The federal Consumer Financial Protection Bureau released a manual Tuesday specifically designed to help assisted living community and nursing home managers spot the signs of financial abuse and protect residents and the facilities.
Senior living and care employees, according to the agency, are in a unique position to protect older adult residents from financial exploitation by preventing abuse or intervening early.
Financial exploitation is the most common form of elder abuse, the CFPB said. A recent study concluded that about 5% of older Americans experienced financial mistreatment by a family member in a single year. Most exploitation complaints to long-term care ombudsmen involve perpetrators from outside the facility, the agency said.
Titled “Protecting residents from financial exploitation: A manual for assisted living and nursing facilities,” the guide — geared to administrators, business office staff, social service personnel and any staff members involved in the admissions process — outlines ways to “create awareness, policies and processes to protect the facility residents.”
According to the CFPB, when an assisted living or nursing facility resident is the target of financial abuse, “everyone suffers.” “Financial losses affect the resident, the facility and the broader community,” according to the agency.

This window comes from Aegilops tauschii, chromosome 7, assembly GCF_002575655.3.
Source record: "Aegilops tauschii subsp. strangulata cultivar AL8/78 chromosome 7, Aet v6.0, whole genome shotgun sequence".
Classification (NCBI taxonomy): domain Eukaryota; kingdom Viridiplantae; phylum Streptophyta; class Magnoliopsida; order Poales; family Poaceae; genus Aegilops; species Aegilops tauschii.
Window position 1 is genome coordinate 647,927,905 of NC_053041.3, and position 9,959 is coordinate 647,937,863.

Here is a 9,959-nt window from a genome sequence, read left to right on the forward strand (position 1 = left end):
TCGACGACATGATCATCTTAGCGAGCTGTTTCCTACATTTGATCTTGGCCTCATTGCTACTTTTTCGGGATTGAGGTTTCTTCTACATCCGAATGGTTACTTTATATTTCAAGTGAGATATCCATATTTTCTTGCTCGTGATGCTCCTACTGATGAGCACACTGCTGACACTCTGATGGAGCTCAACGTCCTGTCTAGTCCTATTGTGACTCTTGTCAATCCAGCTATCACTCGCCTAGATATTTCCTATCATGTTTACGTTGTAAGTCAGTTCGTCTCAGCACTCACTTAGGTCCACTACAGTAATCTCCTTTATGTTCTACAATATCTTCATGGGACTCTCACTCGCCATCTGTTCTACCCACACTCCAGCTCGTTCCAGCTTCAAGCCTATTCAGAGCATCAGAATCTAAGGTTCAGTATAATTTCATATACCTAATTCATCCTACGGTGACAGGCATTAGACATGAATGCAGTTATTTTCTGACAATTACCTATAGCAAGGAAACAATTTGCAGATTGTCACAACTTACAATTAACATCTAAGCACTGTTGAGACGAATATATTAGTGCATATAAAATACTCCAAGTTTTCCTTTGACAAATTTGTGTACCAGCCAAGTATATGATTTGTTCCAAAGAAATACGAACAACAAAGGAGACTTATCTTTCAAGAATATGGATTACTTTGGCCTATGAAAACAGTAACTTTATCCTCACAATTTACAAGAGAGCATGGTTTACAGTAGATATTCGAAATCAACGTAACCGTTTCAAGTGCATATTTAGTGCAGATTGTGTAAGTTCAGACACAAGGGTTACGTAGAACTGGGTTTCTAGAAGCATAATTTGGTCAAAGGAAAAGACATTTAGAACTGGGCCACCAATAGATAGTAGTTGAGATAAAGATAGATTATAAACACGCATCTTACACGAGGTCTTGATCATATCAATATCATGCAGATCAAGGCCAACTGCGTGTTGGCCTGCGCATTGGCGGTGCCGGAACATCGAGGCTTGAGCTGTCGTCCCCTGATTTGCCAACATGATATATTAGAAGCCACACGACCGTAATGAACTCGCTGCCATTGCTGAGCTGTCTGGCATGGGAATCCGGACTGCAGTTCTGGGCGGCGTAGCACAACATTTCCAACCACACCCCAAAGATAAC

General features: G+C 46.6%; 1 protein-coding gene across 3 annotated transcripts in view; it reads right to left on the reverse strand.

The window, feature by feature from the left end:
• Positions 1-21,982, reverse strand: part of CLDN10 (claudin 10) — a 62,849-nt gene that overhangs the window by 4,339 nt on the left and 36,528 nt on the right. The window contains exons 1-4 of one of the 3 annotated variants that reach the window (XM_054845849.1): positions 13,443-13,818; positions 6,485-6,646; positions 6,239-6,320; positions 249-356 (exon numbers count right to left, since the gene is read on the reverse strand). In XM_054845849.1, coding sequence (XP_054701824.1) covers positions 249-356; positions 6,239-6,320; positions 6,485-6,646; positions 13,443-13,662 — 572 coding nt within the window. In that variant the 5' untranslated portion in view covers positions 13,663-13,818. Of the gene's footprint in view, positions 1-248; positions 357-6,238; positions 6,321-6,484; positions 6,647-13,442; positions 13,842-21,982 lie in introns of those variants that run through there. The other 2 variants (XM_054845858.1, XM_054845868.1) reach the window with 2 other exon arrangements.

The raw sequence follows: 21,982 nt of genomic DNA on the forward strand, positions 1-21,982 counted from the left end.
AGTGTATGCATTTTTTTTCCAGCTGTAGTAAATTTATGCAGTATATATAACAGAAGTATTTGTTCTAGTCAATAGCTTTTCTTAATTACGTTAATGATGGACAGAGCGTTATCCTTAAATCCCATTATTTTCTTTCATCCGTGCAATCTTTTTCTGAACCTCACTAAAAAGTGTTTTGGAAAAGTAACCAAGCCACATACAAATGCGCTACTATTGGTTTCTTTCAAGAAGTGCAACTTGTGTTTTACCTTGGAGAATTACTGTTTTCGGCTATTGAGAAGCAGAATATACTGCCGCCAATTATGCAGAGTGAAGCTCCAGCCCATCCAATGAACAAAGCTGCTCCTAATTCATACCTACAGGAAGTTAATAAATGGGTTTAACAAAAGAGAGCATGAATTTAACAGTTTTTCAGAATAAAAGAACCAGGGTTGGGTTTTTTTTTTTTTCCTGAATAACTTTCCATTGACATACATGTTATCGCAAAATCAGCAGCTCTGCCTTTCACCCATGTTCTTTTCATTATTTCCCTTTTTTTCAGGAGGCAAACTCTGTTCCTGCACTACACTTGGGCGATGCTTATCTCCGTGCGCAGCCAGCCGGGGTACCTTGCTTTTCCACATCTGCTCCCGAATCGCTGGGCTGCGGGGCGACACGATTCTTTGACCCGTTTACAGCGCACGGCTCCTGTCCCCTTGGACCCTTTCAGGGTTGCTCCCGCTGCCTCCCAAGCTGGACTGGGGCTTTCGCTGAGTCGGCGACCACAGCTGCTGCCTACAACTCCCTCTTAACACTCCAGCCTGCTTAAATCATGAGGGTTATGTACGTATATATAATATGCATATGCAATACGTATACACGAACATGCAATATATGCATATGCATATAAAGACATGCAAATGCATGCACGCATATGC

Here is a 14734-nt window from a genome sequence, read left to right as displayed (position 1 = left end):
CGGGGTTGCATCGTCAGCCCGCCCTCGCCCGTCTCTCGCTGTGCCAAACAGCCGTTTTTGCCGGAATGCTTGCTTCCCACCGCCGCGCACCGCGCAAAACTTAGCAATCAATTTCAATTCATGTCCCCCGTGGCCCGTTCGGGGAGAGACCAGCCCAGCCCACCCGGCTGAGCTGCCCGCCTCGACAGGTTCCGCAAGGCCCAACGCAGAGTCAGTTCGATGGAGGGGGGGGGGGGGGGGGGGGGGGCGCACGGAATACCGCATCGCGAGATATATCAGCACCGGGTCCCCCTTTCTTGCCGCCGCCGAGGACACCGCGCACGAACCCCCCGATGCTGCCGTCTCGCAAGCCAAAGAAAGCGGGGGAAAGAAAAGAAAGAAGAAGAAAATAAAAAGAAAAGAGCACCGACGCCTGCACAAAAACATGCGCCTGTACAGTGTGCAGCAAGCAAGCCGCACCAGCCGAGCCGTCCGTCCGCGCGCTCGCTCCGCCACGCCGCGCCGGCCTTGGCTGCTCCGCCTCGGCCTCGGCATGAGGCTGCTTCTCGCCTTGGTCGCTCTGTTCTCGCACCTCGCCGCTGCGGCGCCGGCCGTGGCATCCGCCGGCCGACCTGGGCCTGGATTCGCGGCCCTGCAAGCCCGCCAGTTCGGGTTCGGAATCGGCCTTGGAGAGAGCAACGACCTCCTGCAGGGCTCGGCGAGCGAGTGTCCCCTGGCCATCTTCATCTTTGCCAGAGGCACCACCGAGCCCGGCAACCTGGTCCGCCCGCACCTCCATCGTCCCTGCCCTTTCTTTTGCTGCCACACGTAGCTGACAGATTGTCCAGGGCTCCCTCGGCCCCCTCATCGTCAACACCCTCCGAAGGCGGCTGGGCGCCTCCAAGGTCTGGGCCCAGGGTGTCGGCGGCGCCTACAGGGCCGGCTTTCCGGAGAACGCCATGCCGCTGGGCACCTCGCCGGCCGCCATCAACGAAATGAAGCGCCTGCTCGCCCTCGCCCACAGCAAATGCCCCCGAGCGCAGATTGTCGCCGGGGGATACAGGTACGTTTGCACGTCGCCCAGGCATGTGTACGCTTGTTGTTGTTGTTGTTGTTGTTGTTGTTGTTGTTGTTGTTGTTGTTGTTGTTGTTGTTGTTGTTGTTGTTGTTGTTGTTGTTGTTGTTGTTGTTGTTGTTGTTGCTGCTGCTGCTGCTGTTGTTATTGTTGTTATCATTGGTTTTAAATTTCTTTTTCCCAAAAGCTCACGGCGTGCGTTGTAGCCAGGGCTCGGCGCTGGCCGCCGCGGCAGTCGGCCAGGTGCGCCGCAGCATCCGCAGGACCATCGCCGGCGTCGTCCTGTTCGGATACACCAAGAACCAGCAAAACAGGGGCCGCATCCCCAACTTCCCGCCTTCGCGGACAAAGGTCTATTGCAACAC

The manual walks operators through four pillars of successful intervention:
- Prevent — through awareness and training.
- Recognize — spot the warning signs and take action.
- Record — document your findings.
- Report — tell the appropriate authorities and trigger responses.
Offering video conferencing as a way for residents and caregivers to meet with community staff to discuss billing problems, decision-making issues and other financial red flags, the CFPB said. A video call, according to the manual, can allow caregivers to pick up on nonverbal cues that may be lost during a phone call.
Another suggestion is to host a webinar or post a newsletter article for residents and caregivers about how to recognize and report elder financial exploitation. And print out and share information about common scams and coronavirus-related scams with community staff members and residents.